We all had our little crushes on someone when we were younger. I wonder if ‘puppy love’ can be ‘true love’. How do you know you’re in love---when you’re just a kid? Is it possible for a kid of fourteen years old to be in love? Well, I’m going to tell you about my first heartbreak; my very first crush. I still suffer from it today. It had a huge impact on me---and it still does.
I had this major crush on my neighbor since----forever------probably since I was ten years old. She was a goddess! (Still is!) She had bright blonde hair that fell past her shoulders, and beautiful crystal blue eyes. She looked like she was eighteen years old. All the older guys hit on her—not realizing her age. I think everyone had a slight crush on her. She was way too intelligent and too mature-looking for her age.
We would wait for the bus together and we would always hang out after school and have sleepovers. Oh get your head out of the gutters people! We were kids! I was still in the closet, and dating boys. I was so jealous when The Goddess’ had a boyfriend--especially when she brought a ‘boy’ home after school. I was so jealous! The love of my life has this little twirp in her house.
New Years Eve came. ‘The Goddess’ invited me over to hang out. Usually, she holds these big parties—but it was just us and no one else. I. was. in. heaven. I thought, “Oh my Gawd! She invited just me over! On New Years!!!” Her parents were partying down the road with their friends. We thought they were old at the time, but they were only thirty-five. Wow, and I’m approaching that age in a few years myself. (Not a word Romey boy!)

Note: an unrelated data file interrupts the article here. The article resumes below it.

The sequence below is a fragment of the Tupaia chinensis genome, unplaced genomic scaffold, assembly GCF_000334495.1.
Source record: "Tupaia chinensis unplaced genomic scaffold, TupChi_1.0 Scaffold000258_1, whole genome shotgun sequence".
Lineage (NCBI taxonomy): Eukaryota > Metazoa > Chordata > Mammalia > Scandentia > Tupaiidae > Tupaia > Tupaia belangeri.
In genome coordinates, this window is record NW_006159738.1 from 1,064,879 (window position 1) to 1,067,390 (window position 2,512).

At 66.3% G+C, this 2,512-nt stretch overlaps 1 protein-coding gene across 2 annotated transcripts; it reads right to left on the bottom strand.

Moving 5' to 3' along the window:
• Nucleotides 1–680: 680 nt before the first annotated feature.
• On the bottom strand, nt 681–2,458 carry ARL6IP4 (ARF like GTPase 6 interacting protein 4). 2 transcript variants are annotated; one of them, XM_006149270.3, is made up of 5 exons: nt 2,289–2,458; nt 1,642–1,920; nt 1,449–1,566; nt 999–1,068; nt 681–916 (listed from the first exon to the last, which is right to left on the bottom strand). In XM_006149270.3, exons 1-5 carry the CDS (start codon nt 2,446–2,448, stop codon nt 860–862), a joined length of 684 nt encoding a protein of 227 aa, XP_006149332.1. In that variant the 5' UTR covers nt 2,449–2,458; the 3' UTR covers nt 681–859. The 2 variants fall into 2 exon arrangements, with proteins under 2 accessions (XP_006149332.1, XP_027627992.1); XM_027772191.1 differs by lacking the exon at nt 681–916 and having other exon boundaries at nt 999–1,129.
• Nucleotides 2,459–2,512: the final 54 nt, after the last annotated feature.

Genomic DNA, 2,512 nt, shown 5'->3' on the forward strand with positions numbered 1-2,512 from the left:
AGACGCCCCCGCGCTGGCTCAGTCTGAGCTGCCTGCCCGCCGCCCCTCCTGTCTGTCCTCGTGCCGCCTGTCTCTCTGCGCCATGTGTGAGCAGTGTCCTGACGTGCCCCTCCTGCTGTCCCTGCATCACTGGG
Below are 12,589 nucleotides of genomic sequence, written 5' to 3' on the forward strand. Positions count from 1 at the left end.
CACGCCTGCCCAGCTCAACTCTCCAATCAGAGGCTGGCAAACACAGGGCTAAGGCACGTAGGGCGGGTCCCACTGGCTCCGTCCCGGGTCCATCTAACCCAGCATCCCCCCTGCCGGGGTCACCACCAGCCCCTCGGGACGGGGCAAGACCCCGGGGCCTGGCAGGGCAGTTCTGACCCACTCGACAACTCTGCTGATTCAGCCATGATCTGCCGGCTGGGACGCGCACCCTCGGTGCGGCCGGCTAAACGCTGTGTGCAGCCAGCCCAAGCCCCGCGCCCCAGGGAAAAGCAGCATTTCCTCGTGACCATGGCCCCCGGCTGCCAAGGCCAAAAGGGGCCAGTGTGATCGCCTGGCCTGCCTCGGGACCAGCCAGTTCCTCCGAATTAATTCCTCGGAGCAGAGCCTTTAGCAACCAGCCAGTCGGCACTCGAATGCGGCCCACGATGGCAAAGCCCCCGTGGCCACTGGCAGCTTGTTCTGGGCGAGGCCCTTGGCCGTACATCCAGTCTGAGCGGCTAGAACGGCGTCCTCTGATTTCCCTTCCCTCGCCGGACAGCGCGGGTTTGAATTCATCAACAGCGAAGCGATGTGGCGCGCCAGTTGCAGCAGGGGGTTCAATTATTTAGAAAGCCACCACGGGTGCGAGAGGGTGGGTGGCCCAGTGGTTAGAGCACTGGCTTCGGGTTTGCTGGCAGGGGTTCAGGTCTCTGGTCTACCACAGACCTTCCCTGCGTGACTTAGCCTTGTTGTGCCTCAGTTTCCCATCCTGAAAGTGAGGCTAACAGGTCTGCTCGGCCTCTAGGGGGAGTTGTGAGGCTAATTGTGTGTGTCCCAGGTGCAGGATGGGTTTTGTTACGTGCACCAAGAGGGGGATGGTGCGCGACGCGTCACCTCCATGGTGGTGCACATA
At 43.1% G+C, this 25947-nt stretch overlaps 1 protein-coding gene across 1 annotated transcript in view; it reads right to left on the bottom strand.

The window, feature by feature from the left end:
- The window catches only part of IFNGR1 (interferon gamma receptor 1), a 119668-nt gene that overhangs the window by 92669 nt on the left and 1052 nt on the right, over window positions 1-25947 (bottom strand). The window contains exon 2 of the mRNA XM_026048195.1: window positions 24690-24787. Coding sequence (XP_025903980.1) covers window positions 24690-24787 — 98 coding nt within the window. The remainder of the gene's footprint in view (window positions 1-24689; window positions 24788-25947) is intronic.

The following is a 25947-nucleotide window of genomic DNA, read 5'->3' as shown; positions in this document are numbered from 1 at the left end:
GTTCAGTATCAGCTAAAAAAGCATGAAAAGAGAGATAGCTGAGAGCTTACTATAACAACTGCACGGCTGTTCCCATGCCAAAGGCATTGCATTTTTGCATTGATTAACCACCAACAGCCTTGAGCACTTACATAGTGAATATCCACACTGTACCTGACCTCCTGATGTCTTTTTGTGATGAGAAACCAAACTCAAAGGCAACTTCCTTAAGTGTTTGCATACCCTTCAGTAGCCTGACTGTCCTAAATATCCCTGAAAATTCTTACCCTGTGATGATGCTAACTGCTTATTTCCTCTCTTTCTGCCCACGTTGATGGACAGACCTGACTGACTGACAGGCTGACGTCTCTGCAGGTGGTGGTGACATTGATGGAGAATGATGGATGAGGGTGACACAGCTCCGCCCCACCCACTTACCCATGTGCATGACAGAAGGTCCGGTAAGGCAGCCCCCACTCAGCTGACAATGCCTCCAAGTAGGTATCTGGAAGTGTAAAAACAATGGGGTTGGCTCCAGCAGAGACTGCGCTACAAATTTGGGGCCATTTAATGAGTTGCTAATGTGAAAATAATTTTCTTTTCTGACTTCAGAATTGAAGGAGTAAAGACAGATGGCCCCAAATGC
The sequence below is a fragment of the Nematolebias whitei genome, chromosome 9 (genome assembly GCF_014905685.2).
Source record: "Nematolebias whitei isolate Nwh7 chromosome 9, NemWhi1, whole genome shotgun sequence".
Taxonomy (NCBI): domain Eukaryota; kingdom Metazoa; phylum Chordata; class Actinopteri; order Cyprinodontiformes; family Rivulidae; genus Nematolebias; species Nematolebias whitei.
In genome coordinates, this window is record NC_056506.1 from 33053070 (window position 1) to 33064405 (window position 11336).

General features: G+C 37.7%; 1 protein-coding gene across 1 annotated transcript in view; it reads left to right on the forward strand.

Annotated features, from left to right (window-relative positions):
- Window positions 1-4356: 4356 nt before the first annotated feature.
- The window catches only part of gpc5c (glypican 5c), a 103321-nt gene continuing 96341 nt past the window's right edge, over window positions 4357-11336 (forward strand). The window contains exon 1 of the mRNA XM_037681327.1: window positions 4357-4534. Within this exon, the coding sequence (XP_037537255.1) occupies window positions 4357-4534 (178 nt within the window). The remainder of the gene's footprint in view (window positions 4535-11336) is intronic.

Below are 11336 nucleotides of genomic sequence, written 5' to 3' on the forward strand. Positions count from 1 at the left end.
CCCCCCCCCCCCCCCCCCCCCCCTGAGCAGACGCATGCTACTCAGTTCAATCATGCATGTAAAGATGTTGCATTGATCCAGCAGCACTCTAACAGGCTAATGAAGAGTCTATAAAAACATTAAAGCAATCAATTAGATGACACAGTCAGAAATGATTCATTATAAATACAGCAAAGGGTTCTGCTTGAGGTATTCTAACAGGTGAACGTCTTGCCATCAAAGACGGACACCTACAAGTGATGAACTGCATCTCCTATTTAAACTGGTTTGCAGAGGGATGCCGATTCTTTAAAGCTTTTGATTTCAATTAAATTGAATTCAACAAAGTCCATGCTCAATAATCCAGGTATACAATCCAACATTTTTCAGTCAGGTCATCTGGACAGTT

‘The Goddess’ starts grabbing beer from her fridge. We start drinking and hanging out talking. Of course we did those little girl things---we danced and sang like a bunch of wannabe American Idols and played silly drinking games. Yeah Kath—you should watch out when you go out next time. Aren’t your boys this age now?
Exhausted from the entertainment that we performed for no one, we fell on the couch together. She was lying aside from me—holding my hand. We were laughing, but inside, I felt like kissing her. I didn’t let go of her hand. I kept holding on…and so did she. We were quiet for the next ten minutes, laying there, holding each other’s hand without saying a word. Then she just got up, and went to grab her second beer.
Did I lose my opportunity? Should I have done something? Or would she have slapped me across the face? I didn’t know. I just wanted to stay there forever. I sat down on the recliner and began to watch the New Years Eve shows. ‘The Goddess’ squished her way in the recliner with me. Keep in mind—this recliner was made for ‘one’. Part of her leg was resting on mine. Once again, I was back in heaven. We stayed there all night, with a blanket on top of us---until the damn phone rang and it was my mother.
“Get back to the house—ya grandmutha wants to see ya!” My mother says, sort of slurring her words. My family would still be partying well after midnight. My grandmother and I were quite similar in a lot of ways—we loved our beer and we were both born on February 4th. We had everything in common—except our lifestyles of course. While everyone else drank their martinis and scotch on the rocks---my grandmother would be slugging her beer, bringing people out to dance with her. I miss her.
“I have to go.” I told ‘The Goddess’. “I’m sorry. I’ll call you tomorrow.”
“That’s okay. My parents will be home any minute anyway. Drop by tomorrow.” She said, as she gave me a big hug. I never wanted to leave those hugs. I hopped on my trike (three-wheeler motorcycle) and drove off to my house. It was my only means of transportation.